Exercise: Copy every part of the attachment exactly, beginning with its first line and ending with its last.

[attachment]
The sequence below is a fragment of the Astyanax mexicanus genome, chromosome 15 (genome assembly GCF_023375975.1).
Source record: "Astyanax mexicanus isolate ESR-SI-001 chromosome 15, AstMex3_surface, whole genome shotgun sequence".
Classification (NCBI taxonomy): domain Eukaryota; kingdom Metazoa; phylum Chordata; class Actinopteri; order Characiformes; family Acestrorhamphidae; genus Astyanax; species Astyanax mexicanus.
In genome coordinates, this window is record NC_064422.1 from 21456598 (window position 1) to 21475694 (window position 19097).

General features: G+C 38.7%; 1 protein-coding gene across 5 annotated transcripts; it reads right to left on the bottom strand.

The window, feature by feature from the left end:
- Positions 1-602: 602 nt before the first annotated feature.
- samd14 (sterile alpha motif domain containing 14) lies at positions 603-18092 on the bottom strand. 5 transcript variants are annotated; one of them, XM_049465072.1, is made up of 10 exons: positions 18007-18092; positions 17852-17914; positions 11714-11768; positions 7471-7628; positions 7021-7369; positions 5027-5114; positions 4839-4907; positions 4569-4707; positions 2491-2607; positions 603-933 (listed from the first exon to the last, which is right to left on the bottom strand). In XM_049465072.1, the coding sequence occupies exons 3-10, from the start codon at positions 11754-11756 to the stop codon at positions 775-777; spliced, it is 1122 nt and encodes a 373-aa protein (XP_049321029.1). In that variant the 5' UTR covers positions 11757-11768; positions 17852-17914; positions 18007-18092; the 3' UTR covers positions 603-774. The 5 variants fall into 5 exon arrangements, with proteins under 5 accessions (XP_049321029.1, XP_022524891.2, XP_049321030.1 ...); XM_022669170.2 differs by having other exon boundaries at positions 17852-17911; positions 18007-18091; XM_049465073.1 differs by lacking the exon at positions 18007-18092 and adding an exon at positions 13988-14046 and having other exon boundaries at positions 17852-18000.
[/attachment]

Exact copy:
The sequence below is a fragment of the Astyanax mexicanus genome, chromosome 15 (genome assembly GCF_023375975.1).
Source record: "Astyanax mexicanus isolate ESR-SI-001 chromosome 15, AstMex3_surface, whole genome shotgun sequence".
Classification (NCBI taxonomy): domain Eukaryota; kingdom Metazoa; phylum Chordata; class Actinopteri; order Characiformes; family Acestrorhamphidae; genus Astyanax; species Astyanax mexicanus.
In genome coordinates, this window is record NC_064422.1 from 21456598 (window position 1) to 21475694 (window position 19097).

General features: G+C 38.7%; 1 protein-coding gene across 5 annotated transcripts; it reads right to left on the bottom strand.

The window, feature by feature from the left end:
- Positions 1-602: 602 nt before the first annotated feature.
- samd14 (sterile alpha motif domain containing 14) lies at positions 603-18092 on the bottom strand. 5 transcript variants are annotated; one of them, XM_049465072.1, is made up of 10 exons: positions 18007-18092; positions 17852-17914; positions 11714-11768; positions 7471-7628; positions 7021-7369; positions 5027-5114; positions 4839-4907; positions 4569-4707; positions 2491-2607; positions 603-933 (listed from the first exon to the last, which is right to left on the bottom strand). In XM_049465072.1, the coding sequence occupies exons 3-10, from the start codon at positions 11754-11756 to the stop codon at positions 775-777; spliced, it is 1122 nt and encodes a 373-aa protein (XP_049321029.1). In that variant the 5' UTR covers positions 11757-11768; positions 17852-17914; positions 18007-18092; the 3' UTR covers positions 603-774. The 5 variants fall into 5 exon arrangements, with proteins under 5 accessions (XP_049321029.1, XP_022524891.2, XP_049321030.1 ...); XM_022669170.2 differs by having other exon boundaries at positions 17852-17911; positions 18007-18091; XM_049465073.1 differs by lacking the exon at positions 18007-18092 and adding an exon at positions 13988-14046 and having other exon boundaries at positions 17852-18000.